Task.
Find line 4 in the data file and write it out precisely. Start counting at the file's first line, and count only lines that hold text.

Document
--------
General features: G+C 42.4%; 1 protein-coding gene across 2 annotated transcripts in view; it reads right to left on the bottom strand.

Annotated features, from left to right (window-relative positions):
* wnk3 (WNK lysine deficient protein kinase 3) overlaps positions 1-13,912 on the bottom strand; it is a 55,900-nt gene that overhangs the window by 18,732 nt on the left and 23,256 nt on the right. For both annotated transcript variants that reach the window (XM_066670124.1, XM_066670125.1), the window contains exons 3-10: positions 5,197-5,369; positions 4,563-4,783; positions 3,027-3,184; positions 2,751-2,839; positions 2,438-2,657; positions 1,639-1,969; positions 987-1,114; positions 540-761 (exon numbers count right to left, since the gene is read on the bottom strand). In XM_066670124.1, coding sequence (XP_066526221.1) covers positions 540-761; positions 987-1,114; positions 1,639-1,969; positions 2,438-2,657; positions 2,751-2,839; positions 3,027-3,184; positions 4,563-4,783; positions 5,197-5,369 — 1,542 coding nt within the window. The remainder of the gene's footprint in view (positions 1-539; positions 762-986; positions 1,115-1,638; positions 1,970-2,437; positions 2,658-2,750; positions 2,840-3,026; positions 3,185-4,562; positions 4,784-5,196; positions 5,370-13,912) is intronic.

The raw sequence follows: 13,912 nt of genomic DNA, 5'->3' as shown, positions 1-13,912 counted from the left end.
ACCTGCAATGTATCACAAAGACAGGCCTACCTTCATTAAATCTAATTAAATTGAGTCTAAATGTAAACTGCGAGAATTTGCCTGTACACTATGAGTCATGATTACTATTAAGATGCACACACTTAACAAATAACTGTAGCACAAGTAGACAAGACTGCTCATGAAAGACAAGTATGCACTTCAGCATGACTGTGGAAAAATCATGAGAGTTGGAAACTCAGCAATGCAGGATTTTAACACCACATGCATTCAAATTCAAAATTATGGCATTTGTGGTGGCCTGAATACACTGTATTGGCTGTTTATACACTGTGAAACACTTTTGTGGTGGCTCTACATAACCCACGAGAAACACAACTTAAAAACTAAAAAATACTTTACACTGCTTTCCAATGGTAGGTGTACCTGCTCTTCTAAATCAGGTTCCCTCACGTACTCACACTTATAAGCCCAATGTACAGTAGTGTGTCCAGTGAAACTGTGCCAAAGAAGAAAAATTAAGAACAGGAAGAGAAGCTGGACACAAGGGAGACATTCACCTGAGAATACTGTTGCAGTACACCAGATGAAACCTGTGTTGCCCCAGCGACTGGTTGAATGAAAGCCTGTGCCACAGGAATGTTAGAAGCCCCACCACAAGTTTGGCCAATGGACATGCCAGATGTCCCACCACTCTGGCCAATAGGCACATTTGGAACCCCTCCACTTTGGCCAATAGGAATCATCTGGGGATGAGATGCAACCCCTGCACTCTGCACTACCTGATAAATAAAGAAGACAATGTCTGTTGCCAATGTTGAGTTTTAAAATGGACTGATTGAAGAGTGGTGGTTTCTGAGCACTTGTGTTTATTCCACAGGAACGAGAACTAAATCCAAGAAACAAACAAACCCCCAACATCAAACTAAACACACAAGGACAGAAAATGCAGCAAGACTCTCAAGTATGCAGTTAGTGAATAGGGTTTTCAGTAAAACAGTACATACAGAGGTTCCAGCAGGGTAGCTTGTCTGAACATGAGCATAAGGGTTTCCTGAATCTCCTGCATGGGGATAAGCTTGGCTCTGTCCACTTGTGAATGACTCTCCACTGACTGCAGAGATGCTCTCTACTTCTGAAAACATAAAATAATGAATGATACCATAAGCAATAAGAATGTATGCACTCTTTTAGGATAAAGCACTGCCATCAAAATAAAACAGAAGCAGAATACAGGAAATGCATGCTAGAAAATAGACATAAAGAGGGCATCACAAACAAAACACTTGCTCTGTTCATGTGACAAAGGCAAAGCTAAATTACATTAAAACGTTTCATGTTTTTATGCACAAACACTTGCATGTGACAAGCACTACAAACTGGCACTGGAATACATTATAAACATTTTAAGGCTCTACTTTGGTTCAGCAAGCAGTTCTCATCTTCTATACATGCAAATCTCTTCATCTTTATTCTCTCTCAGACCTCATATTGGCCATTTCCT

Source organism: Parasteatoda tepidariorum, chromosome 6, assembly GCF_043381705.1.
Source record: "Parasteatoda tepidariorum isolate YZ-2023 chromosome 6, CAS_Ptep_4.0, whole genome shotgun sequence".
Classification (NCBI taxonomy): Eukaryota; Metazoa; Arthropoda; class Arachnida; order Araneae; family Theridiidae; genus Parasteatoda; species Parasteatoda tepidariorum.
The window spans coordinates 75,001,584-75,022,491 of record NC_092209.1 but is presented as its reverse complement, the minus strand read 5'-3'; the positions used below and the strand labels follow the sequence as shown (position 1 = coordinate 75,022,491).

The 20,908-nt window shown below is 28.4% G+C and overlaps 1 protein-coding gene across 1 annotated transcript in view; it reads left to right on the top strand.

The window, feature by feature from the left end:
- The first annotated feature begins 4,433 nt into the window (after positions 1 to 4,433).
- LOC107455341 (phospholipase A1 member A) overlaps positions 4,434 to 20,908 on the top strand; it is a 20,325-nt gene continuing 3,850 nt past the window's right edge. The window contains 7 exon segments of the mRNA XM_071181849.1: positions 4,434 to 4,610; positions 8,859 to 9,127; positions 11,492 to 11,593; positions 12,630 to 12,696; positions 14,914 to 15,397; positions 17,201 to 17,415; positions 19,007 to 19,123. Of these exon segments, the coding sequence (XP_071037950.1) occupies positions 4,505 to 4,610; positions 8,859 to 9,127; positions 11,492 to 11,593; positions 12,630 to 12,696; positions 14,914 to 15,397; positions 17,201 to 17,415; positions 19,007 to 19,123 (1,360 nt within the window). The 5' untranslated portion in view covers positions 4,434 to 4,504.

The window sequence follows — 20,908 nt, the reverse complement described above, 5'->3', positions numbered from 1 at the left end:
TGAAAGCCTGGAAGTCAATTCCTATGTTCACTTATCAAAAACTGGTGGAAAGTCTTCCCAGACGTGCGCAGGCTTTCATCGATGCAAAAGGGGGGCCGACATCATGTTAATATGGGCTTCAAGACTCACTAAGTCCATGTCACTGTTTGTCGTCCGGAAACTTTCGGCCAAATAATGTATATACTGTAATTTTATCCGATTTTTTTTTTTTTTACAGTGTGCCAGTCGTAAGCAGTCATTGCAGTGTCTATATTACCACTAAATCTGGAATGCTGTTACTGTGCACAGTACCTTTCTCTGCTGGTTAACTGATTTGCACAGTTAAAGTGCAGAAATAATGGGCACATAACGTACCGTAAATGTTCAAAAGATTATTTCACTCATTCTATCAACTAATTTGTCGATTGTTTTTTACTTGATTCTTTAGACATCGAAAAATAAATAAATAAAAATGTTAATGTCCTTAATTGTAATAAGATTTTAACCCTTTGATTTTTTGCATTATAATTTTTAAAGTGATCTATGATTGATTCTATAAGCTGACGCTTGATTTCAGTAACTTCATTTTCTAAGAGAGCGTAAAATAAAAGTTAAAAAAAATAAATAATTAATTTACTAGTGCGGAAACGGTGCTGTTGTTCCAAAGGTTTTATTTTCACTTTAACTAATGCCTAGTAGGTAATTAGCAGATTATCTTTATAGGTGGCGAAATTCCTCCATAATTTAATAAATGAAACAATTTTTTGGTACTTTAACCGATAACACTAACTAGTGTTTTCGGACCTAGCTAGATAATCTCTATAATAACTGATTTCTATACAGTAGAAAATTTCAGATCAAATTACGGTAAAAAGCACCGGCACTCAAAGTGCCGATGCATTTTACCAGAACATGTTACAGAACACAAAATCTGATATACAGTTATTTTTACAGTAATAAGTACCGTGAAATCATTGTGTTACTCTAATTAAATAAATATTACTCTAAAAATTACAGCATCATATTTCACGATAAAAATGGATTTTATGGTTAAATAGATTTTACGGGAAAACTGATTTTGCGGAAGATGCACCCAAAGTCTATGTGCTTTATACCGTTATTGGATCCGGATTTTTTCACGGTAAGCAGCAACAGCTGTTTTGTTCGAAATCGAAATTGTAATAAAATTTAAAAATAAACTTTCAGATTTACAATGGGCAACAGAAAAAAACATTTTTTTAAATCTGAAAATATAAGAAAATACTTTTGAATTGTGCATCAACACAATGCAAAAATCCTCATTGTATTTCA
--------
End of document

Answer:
The raw sequence follows: 13,912 nt of genomic DNA, 5'->3' as shown, positions 1-13,912 counted from the left end.